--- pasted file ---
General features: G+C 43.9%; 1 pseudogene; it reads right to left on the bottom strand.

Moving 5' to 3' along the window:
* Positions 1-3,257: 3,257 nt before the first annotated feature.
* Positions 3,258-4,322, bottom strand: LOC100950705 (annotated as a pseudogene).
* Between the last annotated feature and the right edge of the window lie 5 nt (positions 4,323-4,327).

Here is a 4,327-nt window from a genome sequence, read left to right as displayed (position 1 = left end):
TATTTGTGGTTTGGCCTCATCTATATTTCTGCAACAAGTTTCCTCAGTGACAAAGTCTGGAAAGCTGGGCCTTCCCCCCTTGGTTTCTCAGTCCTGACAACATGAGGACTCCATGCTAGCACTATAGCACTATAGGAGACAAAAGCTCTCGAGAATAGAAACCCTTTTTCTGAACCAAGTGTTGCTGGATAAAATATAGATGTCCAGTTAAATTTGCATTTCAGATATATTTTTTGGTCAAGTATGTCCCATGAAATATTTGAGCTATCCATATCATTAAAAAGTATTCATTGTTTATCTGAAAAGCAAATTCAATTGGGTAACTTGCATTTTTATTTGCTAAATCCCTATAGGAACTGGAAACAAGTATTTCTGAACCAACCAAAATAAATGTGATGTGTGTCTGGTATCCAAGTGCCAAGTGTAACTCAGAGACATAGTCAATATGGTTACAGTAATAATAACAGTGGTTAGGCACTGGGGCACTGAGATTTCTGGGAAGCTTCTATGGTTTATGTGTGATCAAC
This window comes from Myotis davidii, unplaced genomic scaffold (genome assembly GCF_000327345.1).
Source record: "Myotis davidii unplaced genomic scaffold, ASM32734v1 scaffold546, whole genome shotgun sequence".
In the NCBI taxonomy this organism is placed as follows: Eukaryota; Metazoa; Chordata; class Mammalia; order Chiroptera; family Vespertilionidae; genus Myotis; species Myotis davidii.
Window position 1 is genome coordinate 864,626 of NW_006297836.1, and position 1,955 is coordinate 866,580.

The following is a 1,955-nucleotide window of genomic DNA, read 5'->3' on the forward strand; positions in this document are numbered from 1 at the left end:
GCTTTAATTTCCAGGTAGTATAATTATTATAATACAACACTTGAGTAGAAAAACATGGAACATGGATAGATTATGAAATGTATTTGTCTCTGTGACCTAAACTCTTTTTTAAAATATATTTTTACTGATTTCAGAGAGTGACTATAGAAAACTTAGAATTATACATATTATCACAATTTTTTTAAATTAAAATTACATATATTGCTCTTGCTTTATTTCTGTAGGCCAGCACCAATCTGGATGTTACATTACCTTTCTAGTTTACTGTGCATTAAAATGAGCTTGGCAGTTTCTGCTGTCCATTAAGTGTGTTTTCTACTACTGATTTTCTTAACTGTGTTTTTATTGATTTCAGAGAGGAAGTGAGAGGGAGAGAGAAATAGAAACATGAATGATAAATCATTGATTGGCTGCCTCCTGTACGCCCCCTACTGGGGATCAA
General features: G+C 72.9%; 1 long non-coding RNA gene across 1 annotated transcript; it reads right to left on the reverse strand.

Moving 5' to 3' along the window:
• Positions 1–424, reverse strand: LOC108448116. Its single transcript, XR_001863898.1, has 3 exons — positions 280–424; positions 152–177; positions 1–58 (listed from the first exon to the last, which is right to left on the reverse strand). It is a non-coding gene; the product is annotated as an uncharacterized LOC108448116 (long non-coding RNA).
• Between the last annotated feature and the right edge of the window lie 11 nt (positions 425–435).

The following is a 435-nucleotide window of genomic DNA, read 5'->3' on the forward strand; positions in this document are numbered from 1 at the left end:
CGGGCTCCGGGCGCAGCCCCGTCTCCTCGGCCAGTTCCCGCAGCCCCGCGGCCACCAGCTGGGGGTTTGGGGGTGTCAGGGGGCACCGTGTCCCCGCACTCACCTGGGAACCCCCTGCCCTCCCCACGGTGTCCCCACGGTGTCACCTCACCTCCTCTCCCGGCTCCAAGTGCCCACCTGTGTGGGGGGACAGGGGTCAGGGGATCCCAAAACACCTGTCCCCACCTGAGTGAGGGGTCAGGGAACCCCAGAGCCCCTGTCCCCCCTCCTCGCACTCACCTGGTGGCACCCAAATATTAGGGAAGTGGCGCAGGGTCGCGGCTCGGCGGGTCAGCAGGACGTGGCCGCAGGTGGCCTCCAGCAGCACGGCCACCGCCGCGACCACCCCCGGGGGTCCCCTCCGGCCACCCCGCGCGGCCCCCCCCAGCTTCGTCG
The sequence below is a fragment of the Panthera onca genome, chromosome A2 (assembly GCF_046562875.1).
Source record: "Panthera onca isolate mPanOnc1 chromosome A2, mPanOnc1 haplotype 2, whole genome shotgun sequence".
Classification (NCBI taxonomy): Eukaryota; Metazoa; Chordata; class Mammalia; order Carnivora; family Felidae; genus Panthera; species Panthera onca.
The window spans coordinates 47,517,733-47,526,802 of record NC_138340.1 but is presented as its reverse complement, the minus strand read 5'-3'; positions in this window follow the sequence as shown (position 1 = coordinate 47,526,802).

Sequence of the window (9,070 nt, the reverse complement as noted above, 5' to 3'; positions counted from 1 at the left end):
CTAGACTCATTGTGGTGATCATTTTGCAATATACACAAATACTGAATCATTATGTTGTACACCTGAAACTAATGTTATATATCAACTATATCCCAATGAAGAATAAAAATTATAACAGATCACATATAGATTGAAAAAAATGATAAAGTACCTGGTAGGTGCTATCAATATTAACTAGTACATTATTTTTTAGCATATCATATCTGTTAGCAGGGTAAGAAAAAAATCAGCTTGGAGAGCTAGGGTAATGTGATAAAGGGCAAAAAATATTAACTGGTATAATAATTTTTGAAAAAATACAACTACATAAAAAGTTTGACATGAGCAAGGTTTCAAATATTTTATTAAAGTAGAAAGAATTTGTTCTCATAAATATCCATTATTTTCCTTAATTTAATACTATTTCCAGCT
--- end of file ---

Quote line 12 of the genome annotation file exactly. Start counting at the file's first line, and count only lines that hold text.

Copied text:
The following is a 1,955-nucleotide window of genomic DNA, read 5'->3' on the forward strand; positions in this document are numbered from 1 at the left end: